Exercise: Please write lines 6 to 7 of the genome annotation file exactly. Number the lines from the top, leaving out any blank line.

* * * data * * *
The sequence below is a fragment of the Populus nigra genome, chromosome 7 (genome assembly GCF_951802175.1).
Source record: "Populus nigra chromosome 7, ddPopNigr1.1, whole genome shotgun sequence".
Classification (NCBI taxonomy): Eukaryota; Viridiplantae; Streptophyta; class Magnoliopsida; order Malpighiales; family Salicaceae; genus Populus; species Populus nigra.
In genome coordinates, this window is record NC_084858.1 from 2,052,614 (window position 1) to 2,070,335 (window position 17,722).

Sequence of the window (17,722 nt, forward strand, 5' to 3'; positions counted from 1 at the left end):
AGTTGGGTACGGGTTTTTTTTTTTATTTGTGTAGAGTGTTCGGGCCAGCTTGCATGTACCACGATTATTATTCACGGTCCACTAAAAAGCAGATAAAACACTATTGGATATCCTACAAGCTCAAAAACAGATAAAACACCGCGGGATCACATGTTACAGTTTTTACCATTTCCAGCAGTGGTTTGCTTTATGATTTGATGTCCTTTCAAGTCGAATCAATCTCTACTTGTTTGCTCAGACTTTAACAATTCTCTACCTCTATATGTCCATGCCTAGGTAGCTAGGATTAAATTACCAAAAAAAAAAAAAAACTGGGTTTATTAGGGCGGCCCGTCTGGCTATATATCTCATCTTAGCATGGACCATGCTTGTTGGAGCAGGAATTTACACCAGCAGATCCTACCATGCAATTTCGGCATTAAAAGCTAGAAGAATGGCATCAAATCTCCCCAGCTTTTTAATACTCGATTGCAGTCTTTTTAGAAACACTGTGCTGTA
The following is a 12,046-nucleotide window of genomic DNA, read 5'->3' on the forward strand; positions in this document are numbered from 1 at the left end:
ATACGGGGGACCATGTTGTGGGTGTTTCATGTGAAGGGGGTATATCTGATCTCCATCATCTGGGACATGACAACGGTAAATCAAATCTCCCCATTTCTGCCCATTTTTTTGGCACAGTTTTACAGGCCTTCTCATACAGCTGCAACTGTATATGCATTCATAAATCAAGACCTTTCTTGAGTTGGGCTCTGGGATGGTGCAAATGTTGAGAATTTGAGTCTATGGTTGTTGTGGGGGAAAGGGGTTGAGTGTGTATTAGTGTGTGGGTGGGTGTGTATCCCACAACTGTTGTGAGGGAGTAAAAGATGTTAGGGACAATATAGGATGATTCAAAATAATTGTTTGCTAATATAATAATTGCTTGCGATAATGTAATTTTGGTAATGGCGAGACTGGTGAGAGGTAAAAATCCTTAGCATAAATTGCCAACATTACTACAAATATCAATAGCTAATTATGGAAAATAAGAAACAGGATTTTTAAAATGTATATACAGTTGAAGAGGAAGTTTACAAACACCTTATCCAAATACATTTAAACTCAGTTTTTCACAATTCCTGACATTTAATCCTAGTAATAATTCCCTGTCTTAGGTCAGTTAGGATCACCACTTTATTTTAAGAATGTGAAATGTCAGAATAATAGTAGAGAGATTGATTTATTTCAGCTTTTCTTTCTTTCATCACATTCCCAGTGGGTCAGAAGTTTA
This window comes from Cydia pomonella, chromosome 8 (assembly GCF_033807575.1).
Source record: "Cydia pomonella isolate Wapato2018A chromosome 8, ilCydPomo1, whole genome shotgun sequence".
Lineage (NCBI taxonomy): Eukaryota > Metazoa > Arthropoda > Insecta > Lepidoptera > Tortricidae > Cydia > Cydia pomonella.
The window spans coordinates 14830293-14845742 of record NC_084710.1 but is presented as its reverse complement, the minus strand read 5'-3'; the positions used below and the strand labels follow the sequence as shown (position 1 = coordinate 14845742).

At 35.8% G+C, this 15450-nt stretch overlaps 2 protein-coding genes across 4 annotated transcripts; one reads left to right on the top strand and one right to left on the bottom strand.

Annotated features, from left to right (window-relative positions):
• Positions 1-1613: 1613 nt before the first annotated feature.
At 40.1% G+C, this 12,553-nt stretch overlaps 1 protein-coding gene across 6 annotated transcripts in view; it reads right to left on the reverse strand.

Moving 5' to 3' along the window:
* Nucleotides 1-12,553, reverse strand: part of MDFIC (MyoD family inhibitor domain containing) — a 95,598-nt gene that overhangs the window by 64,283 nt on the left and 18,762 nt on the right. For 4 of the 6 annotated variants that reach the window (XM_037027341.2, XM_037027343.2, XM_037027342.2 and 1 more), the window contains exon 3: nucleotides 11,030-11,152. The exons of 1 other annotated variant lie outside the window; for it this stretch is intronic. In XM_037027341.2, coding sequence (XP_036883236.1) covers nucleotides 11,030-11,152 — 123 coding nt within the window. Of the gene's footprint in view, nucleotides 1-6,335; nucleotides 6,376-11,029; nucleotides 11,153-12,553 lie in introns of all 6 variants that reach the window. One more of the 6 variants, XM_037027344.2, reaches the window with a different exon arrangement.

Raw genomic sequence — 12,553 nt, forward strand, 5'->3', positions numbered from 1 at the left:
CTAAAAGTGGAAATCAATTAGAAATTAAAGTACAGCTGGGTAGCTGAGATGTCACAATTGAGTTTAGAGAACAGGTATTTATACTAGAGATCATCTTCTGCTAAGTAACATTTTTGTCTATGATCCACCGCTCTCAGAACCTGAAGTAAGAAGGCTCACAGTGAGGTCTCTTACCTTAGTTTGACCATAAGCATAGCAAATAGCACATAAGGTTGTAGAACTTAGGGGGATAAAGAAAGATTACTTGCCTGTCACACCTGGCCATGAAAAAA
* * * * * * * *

AGTTGGGTACGGGTTTTTTTTTTTATTTGTGTAGAGTGTTCGGGCCAGCTTGCATGTACCACGATTATTATTCACGGTCCACTAAAAAGCAGATAAAACACTATTGGATATCCTACAAGCTCAAAAACAGATAAAACACCGCGGGATCACATGTTACAGTTTTTACCATTTCCAGCAGTGGTTTGCTTTATGATTTGATGTCCTTTCAAGTCGAATCAATCTCTACTTGTTTGCTCAGACTTTAACAATTCTCTACCTCTATATGTCCATGCCTAGGTAGCTAGGATTAAATTACCAAAAAAAAAAAAAAACTGGGTTTATTAGGGCGGCCCGTCTGGCTATATATCTCATCTTAGCATGGACCATGCTTGTTGGAGCAGGAATTTACACCAGCAGATCCTACCATGCAATTTCGGCATTAAAAGCTAGAAGAATGGCATCAAATCTCCCCAGCTTTTTAATACTCGATTGCAGTCTTTTTAGAAACACTGTGCTGTA
The following is a 12,046-nucleotide window of genomic DNA, read 5'->3' on the forward strand; positions in this document are numbered from 1 at the left end: